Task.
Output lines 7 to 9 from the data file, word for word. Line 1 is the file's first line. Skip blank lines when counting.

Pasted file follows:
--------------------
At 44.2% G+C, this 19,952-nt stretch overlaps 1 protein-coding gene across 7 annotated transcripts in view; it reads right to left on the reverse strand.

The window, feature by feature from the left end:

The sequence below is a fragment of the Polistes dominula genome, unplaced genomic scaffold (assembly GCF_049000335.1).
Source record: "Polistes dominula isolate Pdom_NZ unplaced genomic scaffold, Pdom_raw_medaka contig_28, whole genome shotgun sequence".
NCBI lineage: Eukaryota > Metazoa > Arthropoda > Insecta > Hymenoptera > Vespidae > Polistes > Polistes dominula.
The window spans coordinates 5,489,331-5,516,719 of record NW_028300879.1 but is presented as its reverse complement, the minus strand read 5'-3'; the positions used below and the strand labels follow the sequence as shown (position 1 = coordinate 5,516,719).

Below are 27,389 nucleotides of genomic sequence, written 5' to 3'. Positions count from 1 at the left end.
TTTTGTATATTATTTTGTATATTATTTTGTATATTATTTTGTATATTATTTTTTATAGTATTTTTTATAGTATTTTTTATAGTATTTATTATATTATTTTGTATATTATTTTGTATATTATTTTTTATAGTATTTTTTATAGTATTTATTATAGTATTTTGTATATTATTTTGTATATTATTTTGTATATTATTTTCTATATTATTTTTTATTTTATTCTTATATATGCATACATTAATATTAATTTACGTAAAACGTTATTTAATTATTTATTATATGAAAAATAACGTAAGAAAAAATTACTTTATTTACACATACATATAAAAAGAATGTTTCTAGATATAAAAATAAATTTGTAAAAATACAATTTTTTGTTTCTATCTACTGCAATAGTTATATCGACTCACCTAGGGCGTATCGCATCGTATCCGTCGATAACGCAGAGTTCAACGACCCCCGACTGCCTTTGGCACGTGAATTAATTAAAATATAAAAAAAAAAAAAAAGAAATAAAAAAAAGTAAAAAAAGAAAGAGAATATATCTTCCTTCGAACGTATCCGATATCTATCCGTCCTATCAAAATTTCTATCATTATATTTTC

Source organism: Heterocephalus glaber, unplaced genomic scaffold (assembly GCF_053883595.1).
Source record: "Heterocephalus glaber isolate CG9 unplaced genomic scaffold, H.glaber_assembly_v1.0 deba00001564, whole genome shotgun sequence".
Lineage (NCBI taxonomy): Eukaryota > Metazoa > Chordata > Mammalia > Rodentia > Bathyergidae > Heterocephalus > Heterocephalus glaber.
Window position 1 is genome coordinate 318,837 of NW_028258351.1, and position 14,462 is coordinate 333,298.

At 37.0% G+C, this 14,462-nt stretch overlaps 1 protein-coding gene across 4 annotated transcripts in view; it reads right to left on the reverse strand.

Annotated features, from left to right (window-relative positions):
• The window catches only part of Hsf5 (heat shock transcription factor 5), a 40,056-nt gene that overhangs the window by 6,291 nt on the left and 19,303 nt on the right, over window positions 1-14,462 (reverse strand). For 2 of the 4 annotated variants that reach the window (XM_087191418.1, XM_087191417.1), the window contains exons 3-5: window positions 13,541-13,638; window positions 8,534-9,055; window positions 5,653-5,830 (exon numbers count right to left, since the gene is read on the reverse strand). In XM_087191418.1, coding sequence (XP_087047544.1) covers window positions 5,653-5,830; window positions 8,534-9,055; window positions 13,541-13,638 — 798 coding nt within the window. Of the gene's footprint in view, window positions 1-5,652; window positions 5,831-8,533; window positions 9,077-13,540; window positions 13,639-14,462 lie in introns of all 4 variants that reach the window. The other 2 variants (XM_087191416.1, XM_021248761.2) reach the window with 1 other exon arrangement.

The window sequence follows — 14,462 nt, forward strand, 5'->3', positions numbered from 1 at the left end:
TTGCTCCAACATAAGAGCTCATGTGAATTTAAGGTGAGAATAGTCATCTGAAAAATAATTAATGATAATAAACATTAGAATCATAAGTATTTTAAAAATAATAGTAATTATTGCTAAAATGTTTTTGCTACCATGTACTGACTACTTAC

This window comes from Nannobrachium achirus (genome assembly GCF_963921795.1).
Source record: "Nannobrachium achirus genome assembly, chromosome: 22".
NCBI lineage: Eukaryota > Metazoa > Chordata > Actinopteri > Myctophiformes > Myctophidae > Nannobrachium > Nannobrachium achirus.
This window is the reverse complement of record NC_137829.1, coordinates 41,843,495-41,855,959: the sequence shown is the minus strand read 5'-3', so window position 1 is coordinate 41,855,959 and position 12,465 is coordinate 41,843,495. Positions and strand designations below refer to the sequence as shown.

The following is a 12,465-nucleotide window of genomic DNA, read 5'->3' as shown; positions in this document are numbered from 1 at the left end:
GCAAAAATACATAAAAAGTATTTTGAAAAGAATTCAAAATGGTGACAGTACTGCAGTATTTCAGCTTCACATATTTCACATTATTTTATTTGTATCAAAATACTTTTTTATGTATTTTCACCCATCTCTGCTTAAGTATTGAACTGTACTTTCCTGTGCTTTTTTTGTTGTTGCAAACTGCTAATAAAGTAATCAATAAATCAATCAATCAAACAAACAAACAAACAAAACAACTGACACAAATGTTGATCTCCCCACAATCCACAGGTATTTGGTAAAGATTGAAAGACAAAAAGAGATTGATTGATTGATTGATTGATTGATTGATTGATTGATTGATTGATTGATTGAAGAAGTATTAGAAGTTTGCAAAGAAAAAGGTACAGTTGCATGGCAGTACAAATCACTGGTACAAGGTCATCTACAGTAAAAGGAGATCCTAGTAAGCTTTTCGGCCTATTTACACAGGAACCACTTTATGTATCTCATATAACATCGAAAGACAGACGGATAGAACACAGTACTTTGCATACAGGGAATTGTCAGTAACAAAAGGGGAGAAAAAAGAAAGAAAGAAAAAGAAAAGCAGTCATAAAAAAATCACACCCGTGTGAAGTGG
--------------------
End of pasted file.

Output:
Below are 27,389 nucleotides of genomic sequence, written 5' to 3'. Positions count from 1 at the left end.
TTTTGTATATTATTTTGTATATTATTTTGTATATTATTTTGTATATTATTTTTTATAGTATTTTTTATAGTATTTTTTATAGTATTTATTATATTATTTTGTATATTATTTTGTATATTATTTTTTATAGTATTTTTTATAGTATTTATTATAGTATTTTGTATATTATTTTGTATATTATTTTGTATATTATTTTCTATATTATTTTTTATTTTATTCTTATATATGCATACATTAATATTAATTTACGTAAAACGTTATTTAATTATTTATTATATGAAAAATAACGTAAGAAAAAATTACTTTATTTACACATACATATAAAAAGAATGTTTCTAGATATAAAAATAAATTTGTAAAAATACAATTTTTTGTTTCTATCTACTGCAATAGTTATATCGACTCACCTAGGGCGTATCGCATCGTATCCGTCGATAACGCAGAGTTCAACGACCCCCGACTGCCTTTGGCACGTGAATTAATTAAAATATAAAAAAAAAAAAAAAGAAATAAAAAAAAGTAAAAAAAGAAAGAGAATATATCTTCCTTCGAACGTATCCGATATCTATCCGTCCTATCAAAATTTCTATCATTATATTTTC

Source organism: Heterocephalus glaber, unplaced genomic scaffold (assembly GCF_053883595.1).